As we watch the Eurozone catastrophe enter its latest ‘final phase’ one phrase keeps recurring to me. That phrase is ‘banging on about Europe’. Does anybody else remember when those words were used (at least since Maastricht I think) to dismiss absolutely anybody who was worried about the overreach or mismanagement of the whole EU project? Europhiles from the three main parties loved the phrase. Whenever they wanted to portray a political opponent as a tedious, fringe obsessive the words sprung to their lips. For instance, whenever he wanted to paint the Tory party as a right bunch of nutters, Nick Clegg would portray them as the type of bores who keep ‘banging on about Europe’.
Anyhow – I have been wondering in recent days whether any of these fans of the EU might apologise for those years of insults. Whenever facts catch up with them most people are either too proud or too scared (fearing they may have wasted their lives) to admit that they were wrong. They either cling to their earlier prejudices or find some way of pretending they were right at the time (or would have been had things only turned out differently). Others change their attitudes quietly. Only a brave few ever admit publicly that they were wrong. But I wonder whether even one person of the Mandelson / Heseltine / Clarke / Clegg school of things could be persuaded to be honest in this matter?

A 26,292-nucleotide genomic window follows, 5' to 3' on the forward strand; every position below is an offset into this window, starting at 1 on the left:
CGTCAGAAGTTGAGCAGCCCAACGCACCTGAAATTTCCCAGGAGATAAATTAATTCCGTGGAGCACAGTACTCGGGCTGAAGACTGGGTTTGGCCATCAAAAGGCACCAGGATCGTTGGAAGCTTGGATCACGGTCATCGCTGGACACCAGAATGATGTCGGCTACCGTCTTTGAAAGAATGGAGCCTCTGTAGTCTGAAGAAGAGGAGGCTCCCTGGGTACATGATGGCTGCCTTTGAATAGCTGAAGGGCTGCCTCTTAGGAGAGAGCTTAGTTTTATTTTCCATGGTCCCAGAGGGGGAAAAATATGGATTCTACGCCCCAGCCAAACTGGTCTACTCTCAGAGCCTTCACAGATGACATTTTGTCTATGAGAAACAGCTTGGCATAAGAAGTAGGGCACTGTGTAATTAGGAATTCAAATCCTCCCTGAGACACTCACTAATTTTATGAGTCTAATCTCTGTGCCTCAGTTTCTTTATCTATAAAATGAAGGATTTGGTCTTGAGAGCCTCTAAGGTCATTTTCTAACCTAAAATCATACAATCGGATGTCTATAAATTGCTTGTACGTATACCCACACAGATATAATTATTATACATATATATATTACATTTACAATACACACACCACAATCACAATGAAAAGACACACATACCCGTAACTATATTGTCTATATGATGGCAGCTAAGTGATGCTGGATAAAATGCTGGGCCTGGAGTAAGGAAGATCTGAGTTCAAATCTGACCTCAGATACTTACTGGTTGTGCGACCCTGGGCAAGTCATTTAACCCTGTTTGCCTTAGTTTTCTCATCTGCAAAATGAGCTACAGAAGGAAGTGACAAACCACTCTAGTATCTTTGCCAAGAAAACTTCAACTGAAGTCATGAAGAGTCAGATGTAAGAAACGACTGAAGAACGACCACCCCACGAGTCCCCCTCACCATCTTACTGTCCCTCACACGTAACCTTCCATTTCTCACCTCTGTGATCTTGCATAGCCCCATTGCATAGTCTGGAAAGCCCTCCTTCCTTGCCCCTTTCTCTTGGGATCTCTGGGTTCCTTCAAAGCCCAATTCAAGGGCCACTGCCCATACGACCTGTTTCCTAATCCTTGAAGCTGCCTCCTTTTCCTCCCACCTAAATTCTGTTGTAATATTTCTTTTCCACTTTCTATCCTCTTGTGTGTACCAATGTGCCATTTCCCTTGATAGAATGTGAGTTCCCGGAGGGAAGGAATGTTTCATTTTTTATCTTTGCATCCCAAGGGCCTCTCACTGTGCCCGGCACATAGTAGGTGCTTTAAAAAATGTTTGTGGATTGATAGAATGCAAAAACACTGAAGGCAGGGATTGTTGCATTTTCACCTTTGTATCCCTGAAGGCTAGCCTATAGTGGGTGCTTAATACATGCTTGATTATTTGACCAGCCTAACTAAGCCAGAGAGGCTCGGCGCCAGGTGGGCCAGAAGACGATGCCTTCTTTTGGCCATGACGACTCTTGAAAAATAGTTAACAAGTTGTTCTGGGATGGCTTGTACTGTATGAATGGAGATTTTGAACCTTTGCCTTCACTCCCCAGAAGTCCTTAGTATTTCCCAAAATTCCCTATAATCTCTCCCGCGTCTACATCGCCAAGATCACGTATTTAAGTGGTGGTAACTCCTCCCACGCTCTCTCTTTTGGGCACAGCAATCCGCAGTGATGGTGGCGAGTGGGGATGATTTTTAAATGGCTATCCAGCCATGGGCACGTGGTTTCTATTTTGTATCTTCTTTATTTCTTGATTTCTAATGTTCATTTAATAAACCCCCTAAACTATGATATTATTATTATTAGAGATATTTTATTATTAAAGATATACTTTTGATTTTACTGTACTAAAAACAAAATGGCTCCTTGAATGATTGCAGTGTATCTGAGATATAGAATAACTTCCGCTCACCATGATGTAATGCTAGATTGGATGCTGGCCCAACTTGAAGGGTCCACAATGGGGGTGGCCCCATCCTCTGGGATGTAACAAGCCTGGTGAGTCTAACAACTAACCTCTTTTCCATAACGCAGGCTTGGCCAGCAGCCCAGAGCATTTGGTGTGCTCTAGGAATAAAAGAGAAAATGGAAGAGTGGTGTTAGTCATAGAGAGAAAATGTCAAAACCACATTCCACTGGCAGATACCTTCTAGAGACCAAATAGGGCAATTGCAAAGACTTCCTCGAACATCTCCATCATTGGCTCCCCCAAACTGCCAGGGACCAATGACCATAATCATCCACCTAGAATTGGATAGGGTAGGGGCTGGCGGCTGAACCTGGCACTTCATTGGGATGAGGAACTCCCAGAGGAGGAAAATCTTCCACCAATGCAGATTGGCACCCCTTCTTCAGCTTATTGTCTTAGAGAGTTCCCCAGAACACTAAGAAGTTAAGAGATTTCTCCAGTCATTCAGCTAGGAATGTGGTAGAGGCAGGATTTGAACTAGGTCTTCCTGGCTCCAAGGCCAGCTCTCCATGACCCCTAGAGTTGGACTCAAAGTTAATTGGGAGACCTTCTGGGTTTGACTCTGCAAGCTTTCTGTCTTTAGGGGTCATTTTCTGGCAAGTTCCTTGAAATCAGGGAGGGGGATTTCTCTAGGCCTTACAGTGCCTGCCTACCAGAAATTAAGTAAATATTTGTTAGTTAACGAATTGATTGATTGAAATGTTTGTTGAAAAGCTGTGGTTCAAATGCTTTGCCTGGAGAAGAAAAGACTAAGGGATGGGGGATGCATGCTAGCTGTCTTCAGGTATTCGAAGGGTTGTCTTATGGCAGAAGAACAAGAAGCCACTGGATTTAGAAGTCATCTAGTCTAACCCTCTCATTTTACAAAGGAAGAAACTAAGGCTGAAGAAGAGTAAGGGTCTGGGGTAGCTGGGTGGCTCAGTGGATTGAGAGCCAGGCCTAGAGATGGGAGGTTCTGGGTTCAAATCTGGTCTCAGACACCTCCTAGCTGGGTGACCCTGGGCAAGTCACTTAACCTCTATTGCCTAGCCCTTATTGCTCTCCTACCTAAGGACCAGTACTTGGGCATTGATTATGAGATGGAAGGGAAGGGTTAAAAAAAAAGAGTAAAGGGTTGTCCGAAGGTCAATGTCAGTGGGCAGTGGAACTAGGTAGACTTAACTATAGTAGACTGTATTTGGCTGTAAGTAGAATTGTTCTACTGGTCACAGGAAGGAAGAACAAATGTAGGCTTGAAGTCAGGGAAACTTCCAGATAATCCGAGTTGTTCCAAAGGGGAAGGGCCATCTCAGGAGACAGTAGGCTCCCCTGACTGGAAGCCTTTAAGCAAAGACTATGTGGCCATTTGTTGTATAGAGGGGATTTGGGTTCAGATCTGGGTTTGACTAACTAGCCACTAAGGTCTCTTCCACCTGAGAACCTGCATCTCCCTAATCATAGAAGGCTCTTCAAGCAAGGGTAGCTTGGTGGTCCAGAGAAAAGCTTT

It need not detract from the many other interesting and important things these men did with their careers. We would not, for instance, need to forget that Mr Clegg managed to destroy the Liberal Democrat party, or managed to stop boundary reforms which would have made Britain a more democratic country. But I wonder whether, as people like him watch Greece crashing in an entirely foreseeable manner, any of these individuals might just be cajoled into apologising to the people they belittled for years?
After all, as we watch the catastrophe play out, doesn’t ‘banging on about Europe’ turn out to have been a rather worthwhile use of one’s time? Indeed mightn’t it turn out to have been one of the most important – if thankless – political tasks of a generation?